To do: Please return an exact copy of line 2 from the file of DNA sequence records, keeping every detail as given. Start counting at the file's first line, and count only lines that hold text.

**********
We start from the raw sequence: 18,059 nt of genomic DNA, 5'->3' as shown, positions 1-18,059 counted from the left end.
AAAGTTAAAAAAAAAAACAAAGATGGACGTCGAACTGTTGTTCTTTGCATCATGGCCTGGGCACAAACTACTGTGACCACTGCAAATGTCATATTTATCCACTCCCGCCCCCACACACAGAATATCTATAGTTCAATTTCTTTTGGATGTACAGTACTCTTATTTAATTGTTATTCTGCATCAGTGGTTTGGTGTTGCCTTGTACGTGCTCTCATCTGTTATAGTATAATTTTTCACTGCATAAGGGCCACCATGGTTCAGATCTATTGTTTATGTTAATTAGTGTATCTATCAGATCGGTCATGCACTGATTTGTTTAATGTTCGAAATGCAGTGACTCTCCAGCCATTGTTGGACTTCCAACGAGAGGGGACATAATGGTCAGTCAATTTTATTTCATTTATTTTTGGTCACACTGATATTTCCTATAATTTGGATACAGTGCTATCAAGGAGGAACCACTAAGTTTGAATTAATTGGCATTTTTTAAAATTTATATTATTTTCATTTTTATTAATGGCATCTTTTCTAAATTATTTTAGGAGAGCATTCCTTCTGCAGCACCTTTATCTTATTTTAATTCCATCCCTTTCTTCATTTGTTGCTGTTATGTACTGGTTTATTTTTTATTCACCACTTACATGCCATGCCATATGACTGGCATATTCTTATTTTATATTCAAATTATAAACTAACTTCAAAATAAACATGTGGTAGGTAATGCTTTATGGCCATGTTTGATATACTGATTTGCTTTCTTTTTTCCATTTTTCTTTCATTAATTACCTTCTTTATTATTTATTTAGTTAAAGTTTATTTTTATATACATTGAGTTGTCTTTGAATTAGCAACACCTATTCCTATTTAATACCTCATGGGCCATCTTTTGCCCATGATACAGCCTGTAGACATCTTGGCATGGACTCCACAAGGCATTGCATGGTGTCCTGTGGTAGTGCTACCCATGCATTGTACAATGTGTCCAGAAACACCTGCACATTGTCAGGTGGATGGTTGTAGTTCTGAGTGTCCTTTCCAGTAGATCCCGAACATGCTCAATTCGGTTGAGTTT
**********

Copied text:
AAAGTTAAAAAAAAAAACAAAGATGGACGTCGAACTGTTGTTCTTTGCATCATGGCCTGGGCACAAACTACTGTGACCACTGCAAATGTCATATTTATCCACTCCCGCCCCCACACACAGAATATCTATAGTTCAATTTCTTTTGGATGTACAGTACTCTTATTTAATTGTTATTCTGCATCAGTGGTTTGGTGTTGCCTTGTACGTGCTCTCATCTGTTATAGTATAATTTTTCACTGCATAAGGGCCACCATGGTTCAGATCTATTGTTTATGTTAATTAGTGTATCTATCAGATCGGTCATGCACTGATTTGTTTAATGTTCGAAATGCAGTGACTCTCCAGCCATTGTTGGACTTCCAACGAGAGGGGACATAATGGTCAGTCAATTTTATTTCATTTATTTTTGGTCACACTGATATTTCCTATAATTTGGATACAGTGCTATCAAGGAGGAACCACTAAGTTTGAATTAATTGGCATTTTTTAAAATTTATATTATTTTCATTTTTATTAATGGCATCTTTTCTAAATTATTTTAGGAGAGCATTCCTTCTGCAGCACCTTTATCTTATTTTAATTCCATCCCTTTCTTCATTTGTTGCTGTTATGTACTGGTTTATTTTTTATTCACCACTTACATGCCATGCCATATGACTGGCATATTCTTATTTTATATTCAAATTATAAACTAACTTCAAAATAAACATGTGGTAGGTAATGCTTTATGGCCATGTTTGATATACTGATTTGCTTTCTTTTTTCCATTTTTCTTTCATTAATTACCTTCTTTATTATTTATTTAGTTAAAGTTTATTTTTATATACATTGAGTTGTCTTTGAATTAGCAACACCTATTCCTATTTAATACCTCATGGGCCATCTTTTGCCCATGATACAGCCTGTAGACATCTTGGCATGGACTCCACAAGGCATTGCATGGTGTCCTGTGGTAGTGCTACCCATGCATTGTACAATGTGTCCAGAAACACCTGCACATTGTCAGGTGGATGGTTGTAGTTCTGAGTGTCCTTTCCAGTAGATCCCGAACATGCTCAATTCGGTTGAGTTT